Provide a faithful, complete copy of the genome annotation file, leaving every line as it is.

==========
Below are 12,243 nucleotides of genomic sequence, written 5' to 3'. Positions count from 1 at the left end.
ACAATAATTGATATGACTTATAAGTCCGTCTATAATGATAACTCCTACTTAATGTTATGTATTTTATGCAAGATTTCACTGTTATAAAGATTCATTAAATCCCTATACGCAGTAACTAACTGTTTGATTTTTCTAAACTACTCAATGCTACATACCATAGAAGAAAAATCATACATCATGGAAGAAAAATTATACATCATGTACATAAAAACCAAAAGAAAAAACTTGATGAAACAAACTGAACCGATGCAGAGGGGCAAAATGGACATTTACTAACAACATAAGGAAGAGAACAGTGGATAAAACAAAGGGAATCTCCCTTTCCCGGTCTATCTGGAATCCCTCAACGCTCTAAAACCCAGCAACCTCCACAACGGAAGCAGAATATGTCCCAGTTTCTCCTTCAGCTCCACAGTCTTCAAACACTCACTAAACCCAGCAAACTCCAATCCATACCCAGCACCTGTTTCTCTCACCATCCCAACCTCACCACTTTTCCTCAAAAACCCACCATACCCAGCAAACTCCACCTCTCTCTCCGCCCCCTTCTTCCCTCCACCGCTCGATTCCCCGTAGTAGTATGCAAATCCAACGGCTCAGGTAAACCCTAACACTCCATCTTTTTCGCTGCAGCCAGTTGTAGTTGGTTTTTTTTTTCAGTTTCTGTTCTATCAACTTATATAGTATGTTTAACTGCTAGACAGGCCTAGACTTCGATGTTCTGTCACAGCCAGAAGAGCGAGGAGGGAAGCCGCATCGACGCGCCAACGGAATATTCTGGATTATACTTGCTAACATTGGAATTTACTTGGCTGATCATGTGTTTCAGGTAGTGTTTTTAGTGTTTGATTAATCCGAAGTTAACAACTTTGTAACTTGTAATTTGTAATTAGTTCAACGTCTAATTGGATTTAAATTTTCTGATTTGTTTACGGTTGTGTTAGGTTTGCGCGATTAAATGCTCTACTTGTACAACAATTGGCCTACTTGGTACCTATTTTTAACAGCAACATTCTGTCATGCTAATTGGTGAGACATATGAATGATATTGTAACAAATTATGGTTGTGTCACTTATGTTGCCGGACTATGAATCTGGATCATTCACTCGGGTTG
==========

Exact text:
Below are 12,243 nucleotides of genomic sequence, written 5' to 3'. Positions count from 1 at the left end.
ACAATAATTGATATGACTTATAAGTCCGTCTATAATGATAACTCCTACTTAATGTTATGTATTTTATGCAAGATTTCACTGTTATAAAGATTCATTAAATCCCTATACGCAGTAACTAACTGTTTGATTTTTCTAAACTACTCAATGCTACATACCATAGAAGAAAAATCATACATCATGGAAGAAAAATTATACATCATGTACATAAAAACCAAAAGAAAAAACTTGATGAAACAAACTGAACCGATGCAGAGGGGCAAAATGGACATTTACTAACAACATAAGGAAGAGAACAGTGGATAAAACAAAGGGAATCTCCCTTTCCCGGTCTATCTGGAATCCCTCAACGCTCTAAAACCCAGCAACCTCCACAACGGAAGCAGAATATGTCCCAGTTTCTCCTTCAGCTCCACAGTCTTCAAACACTCACTAAACCCAGCAAACTCCAATCCATACCCAGCACCTGTTTCTCTCACCATCCCAACCTCACCACTTTTCCTCAAAAACCCACCATACCCAGCAAACTCCACCTCTCTCTCCGCCCCCTTCTTCCCTCCACCGCTCGATTCCCCGTAGTAGTATGCAAATCCAACGGCTCAGGTAAACCCTAACACTCCATCTTTTTCGCTGCAGCCAGTTGTAGTTGGTTTTTTTTTTCAGTTTCTGTTCTATCAACTTATATAGTATGTTTAACTGCTAGACAGGCCTAGACTTCGATGTTCTGTCACAGCCAGAAGAGCGAGGAGGGAAGCCGCATCGACGCGCCAACGGAATATTCTGGATTATACTTGCTAACATTGGAATTTACTTGGCTGATCATGTGTTTCAGGTAGTGTTTTTAGTGTTTGATTAATCCGAAGTTAACAACTTTGTAACTTGTAATTTGTAATTAGTTCAACGTCTAATTGGATTTAAATTTTCTGATTTGTTTACGGTTGTGTTAGGTTTGCGCGATTAAATGCTCTACTTGTACAACAATTGGCCTACTTGGTACCTATTTTTAACAGCAACATTCTGTCATGCTAATTGGTGAGACATATGAATGATATTGTAACAAATTATGGTTGTGTCACTTATGTTGCCGGACTATGAATCTGGATCATTCACTCGGGTTG